First stop north of LA on our California trip (thanks to the Winston Churchill Memorial Trust Fellowship!) was Ganna Walska’s Lotusland, open to the public by appointment.
Formerly a tree nursery, country estate, lotus flower farm, spiritual retreat and the scene of wild parties and outdoor opera, Lotusland is now a model of sustainable gardening, integrating water conservation, organic pest control and compost tea.
When Madame Ganna Walska mass-planted cacti here in the 1950s, she was seen as hugely exotic and eccentric. Now it’s a style that’s more common, but Lotusland still stands out for its style and the scale of plantings. If she liked one of something, fifty were even better. The cycad collection is phenomenal.
Special specimens are everywhere you look; this weeping bamboo (I think Fargesia) is painstakingly clipped by gardeners in the Japanese garden. Other special collections of plants include cycads, cacti and bromeliads. “Madame Walska collected plants, along with lots of other things – china, antiques, and husbands,” says garden curator Virginia Hayes.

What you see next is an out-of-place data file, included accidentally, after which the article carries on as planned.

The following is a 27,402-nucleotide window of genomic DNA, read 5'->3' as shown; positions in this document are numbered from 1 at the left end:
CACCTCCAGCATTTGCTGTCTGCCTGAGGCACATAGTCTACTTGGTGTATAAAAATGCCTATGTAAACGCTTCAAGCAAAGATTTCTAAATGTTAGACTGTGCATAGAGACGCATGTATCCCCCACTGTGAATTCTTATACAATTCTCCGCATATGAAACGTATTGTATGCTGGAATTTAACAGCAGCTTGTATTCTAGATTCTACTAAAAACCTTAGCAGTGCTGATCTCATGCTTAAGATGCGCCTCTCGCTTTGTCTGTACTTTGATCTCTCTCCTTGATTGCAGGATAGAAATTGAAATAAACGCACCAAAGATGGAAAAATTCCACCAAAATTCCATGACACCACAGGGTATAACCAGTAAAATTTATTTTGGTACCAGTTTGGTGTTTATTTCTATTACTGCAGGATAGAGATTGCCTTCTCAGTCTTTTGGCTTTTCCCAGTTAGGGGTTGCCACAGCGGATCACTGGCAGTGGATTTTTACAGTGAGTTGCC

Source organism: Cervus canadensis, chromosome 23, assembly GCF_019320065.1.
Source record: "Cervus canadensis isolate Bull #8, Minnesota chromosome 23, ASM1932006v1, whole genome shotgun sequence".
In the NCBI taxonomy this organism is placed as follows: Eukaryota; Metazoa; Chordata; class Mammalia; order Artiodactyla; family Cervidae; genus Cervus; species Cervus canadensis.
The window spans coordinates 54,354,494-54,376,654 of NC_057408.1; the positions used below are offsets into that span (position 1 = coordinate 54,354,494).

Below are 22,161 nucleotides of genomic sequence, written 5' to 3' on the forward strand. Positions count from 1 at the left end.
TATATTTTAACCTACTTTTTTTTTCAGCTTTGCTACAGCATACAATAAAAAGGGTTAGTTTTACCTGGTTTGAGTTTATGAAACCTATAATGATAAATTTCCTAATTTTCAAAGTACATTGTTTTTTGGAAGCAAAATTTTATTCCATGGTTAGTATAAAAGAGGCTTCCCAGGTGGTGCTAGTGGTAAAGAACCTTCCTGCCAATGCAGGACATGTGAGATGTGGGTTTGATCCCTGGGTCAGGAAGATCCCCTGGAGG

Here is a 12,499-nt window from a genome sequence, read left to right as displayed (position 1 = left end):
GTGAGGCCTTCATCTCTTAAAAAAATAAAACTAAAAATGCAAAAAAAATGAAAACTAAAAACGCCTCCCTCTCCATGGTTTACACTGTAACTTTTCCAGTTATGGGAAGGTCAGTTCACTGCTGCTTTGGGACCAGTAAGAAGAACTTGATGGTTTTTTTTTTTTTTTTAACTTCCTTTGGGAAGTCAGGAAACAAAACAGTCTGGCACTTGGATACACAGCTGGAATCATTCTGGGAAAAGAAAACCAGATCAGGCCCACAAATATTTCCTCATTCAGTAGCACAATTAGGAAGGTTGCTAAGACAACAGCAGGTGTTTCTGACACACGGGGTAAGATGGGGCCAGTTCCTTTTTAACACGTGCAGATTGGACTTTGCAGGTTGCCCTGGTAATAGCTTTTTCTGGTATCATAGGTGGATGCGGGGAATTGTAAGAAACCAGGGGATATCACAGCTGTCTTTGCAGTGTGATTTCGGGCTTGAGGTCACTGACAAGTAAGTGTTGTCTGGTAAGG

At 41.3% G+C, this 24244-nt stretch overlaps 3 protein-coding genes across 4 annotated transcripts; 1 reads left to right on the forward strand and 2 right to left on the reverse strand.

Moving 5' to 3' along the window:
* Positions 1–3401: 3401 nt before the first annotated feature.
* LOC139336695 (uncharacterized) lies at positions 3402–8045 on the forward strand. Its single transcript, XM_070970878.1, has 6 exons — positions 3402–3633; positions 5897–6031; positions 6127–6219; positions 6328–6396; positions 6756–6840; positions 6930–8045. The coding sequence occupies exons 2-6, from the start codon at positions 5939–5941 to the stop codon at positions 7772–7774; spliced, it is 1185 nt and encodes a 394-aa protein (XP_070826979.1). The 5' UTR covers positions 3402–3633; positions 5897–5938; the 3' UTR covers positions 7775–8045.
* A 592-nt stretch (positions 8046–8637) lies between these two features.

In Lotusland’s swimming pool area, giant clamshells form a trickling fountain. Here, large abalone (paua) shells edge one of the pools. In the 1960s, when Virginia Hayes was growing up, there were several abalone canneries in Santa Barbara. “There used to be huge heaps of these shells all over town. Now the shells around the pool are perishing, and we’re having trouble finding enough large ones to replace them.”
Lotusland is inland from Montecito; nearby Carpinteria State Beach has white sand, rockpools and a great campground (where we stayed – book early).